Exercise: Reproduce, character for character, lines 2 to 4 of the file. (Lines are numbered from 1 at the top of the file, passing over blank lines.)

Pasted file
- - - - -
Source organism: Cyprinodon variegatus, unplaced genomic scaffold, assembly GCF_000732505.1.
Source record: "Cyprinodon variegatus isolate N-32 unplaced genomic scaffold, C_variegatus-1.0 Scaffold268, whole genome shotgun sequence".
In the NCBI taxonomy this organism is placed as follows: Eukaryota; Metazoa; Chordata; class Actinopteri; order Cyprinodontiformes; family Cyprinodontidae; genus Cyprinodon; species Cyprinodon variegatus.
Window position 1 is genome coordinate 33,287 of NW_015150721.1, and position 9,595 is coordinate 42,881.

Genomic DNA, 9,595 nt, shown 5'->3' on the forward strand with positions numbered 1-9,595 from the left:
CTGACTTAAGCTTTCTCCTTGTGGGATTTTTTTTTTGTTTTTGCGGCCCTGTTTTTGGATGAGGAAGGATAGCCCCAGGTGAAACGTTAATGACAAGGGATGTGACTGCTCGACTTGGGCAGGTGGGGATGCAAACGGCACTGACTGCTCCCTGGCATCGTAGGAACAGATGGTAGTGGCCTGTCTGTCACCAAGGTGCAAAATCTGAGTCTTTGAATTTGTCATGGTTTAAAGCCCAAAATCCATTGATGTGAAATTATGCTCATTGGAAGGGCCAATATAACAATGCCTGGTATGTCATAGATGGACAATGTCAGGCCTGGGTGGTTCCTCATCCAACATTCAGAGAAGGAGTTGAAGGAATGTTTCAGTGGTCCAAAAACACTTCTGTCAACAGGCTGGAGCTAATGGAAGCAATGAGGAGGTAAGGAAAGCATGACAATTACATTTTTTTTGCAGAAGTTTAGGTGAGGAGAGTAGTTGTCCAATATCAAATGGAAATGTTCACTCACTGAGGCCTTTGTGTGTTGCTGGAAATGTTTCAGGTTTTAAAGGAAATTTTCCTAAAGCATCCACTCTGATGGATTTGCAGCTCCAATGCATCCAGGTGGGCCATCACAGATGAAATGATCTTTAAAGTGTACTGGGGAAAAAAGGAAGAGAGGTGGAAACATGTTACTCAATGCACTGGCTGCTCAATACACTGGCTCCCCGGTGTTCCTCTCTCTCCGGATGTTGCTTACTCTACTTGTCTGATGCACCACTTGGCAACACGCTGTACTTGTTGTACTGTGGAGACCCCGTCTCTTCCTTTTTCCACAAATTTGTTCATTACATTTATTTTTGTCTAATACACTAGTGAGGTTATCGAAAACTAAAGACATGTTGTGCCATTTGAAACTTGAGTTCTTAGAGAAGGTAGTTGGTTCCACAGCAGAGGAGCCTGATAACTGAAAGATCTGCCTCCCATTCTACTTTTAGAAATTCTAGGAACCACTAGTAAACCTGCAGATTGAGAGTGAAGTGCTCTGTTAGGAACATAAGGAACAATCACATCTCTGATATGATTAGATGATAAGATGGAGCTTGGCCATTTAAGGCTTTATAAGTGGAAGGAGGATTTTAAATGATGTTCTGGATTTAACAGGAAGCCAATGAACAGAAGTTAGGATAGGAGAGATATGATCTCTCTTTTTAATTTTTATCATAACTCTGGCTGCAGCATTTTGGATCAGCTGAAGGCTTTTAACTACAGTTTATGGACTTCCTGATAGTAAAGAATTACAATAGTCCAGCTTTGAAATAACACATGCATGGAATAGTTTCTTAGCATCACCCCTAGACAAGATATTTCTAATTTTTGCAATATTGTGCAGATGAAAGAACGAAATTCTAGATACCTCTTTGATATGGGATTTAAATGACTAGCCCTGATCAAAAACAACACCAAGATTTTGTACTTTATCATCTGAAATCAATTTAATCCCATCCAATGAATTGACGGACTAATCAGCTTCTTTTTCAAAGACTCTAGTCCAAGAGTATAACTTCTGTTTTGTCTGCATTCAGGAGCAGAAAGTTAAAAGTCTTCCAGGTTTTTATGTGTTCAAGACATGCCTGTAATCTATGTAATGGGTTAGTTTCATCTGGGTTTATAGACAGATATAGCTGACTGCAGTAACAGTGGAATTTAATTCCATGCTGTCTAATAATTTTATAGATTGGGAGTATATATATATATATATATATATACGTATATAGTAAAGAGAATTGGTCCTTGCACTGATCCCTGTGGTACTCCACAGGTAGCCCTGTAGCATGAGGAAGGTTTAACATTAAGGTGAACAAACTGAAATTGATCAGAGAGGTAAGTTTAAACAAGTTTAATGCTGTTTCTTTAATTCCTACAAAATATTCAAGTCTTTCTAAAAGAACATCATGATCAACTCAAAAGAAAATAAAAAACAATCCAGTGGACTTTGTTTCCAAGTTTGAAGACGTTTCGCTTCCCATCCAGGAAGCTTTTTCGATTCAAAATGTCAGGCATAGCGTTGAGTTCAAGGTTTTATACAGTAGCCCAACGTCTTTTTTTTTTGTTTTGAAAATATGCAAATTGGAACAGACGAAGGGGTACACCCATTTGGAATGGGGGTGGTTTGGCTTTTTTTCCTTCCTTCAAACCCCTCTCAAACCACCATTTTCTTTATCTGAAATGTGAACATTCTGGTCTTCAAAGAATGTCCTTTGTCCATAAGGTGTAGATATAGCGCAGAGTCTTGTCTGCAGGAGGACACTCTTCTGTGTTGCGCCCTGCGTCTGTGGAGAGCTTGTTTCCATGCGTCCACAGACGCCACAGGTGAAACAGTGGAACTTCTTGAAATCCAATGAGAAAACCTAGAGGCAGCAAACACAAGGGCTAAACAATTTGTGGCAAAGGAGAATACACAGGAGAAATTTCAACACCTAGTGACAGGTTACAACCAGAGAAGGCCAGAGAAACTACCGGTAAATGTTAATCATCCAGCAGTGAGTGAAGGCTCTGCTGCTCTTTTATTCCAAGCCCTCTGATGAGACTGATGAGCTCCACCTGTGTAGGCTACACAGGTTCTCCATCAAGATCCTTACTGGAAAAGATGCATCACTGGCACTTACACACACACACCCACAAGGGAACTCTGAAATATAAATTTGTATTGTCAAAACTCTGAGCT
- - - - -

Source record: "Cyprinodon variegatus isolate N-32 unplaced genomic scaffold, C_variegatus-1.0 Scaffold268, whole genome shotgun sequence".
In the NCBI taxonomy this organism is placed as follows: Eukaryota; Metazoa; Chordata; class Actinopteri; order Cyprinodontiformes; family Cyprinodontidae; genus Cyprinodon; species Cyprinodon variegatus.
Window position 1 is genome coordinate 33,287 of NW_015150721.1, and position 9,595 is coordinate 42,881.